Antigen-Specific Immunotherapy for Type 1 Diabetes: Maximizing the Potential
- 1Department of Immunobiology, National Institute for Health Research, Comprehensive Biomedical Research Centre at Guy's and St Thomas' National Health Service Foundation Trust, King's College London, London, U.K.;
- 2Center for Type 1 Diabetes Research, La Jolla Institute for Allergy and Immunology, La Jolla, California.
- Corresponding authors: Mark Peakman, , and Matthias von Herrath, .
M.P. and M.v.H. contributed to the writing of this article in equal measure.
The identification and study of autoimmune diseases has taught us that recognition of self-antigens can have devastating consequences. Yet there is a paradox to autoreactivity: when correctly balanced, it is at the heart of robust self-tolerance. This concept gives rise to several questions. Can this balance be manipulated? And if so, by what means and through which mechanisms? What are the rules that govern this opportunity to restore homeostasis?
Studies in a variety of animal models, which act as replicas of the major chronic inflammatory diseases that affect humans, have offered many answers to these questions. One of the clearer outcomes is that delivery of autoantigens, administered at different disease stages via a variety of routes, can provide robust, sustained health and protection from inflammatory autoimmune disease. The most appealing element to this approach, termed antigen-specific immunotherapy (ASI), has been that it not only provides an effective means of controlling the autoimmune response via induction or restoration of β-cell–specific tolerance, but that it may achieve these goals without major concerns over safety and certainly without the specter of immune suppression. Yet significant questions remain. Are we doing enough to realize the potential of this sacred cow? How do we move from concept to reality?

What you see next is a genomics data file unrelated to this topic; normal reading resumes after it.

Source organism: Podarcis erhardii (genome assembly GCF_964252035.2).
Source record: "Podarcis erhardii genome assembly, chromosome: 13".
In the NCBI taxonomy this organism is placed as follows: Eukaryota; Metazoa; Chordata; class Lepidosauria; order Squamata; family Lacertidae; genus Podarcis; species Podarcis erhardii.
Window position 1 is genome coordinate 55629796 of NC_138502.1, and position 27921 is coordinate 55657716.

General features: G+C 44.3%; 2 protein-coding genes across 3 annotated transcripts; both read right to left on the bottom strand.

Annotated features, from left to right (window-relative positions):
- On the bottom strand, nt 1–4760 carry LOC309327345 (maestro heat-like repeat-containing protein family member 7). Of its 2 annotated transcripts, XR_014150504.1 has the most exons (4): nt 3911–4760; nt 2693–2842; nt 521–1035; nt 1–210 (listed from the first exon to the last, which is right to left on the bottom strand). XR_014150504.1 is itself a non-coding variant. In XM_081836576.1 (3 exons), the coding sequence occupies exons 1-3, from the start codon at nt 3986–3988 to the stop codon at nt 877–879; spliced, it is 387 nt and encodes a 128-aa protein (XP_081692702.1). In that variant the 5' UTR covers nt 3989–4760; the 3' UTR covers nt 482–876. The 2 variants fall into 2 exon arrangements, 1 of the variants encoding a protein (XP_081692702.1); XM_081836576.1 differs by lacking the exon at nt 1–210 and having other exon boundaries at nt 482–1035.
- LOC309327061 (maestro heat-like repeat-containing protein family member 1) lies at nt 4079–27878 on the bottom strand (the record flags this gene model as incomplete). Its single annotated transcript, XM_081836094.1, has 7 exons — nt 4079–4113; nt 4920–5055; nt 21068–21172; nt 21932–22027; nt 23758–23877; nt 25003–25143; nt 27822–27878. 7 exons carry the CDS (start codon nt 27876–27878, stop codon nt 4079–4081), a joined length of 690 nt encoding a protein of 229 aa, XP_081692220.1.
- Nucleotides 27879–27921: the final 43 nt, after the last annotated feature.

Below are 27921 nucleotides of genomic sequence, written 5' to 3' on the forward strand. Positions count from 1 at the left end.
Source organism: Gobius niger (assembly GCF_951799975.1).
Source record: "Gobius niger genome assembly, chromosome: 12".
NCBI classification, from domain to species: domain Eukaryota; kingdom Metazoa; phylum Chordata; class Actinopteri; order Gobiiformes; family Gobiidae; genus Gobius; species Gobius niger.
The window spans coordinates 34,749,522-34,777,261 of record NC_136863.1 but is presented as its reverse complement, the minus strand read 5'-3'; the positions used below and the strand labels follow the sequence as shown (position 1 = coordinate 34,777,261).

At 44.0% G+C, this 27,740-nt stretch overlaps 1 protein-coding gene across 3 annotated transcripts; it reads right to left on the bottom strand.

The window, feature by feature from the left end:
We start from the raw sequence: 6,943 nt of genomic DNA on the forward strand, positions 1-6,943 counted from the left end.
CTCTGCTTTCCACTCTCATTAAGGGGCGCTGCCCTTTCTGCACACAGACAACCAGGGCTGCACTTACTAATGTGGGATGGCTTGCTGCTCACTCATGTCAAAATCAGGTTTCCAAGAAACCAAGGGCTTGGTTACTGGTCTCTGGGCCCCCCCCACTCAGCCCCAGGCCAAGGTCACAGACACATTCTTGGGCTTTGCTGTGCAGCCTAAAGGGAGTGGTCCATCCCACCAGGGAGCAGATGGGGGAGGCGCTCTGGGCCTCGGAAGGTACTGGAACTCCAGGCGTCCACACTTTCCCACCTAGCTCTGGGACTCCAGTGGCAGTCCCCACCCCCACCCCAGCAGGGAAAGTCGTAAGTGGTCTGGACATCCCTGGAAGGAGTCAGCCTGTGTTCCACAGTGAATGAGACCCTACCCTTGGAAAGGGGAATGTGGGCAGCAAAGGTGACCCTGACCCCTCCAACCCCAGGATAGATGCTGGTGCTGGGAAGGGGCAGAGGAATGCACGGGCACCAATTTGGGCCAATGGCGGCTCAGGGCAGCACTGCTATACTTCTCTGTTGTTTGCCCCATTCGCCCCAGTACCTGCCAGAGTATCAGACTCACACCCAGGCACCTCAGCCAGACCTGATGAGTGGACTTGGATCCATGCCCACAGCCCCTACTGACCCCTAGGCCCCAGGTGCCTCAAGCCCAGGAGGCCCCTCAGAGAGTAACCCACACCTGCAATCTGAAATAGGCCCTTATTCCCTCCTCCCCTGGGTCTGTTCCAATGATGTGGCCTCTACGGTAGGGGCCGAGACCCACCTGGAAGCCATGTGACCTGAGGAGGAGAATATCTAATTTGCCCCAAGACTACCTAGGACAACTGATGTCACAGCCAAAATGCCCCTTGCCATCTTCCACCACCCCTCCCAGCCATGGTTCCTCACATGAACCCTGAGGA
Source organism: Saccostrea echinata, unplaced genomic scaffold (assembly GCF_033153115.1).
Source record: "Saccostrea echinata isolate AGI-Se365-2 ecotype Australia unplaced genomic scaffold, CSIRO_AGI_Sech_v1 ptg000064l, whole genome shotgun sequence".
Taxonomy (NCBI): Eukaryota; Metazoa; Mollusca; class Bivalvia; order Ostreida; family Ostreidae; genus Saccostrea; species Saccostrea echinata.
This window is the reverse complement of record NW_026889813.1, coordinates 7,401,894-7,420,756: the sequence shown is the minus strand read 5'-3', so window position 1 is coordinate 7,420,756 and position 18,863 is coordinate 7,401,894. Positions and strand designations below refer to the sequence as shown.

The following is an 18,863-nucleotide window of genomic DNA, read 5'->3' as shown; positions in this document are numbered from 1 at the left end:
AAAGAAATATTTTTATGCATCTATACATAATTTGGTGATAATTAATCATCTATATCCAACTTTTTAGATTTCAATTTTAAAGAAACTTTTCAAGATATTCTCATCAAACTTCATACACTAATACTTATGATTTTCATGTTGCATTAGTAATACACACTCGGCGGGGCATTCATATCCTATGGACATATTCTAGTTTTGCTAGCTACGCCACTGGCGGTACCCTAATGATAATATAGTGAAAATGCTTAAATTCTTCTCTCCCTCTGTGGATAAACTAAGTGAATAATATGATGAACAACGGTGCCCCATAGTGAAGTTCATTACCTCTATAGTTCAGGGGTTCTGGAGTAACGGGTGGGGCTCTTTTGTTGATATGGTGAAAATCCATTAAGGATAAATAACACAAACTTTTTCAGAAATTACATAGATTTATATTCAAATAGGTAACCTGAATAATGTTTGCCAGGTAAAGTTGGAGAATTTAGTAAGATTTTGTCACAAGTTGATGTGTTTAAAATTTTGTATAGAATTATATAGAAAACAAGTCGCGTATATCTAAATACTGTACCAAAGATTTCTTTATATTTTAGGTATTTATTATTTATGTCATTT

In this article, we provide an update on the mechanisms through which ASI is currently thought to operate. We discuss why, despite this body of knowledge, alternative, non-ASI approaches have emerged as the current vogue. We argue that more should be done to counter this trend and realize the potential of ASI, including strategies that combine its strengths with those of other complementary ways forward.
Mechanisms of therapeutic effect including evidence from human trials.
Predicting the outcome of immunization with islet antigens is complex. The resulting immune response depends not only on …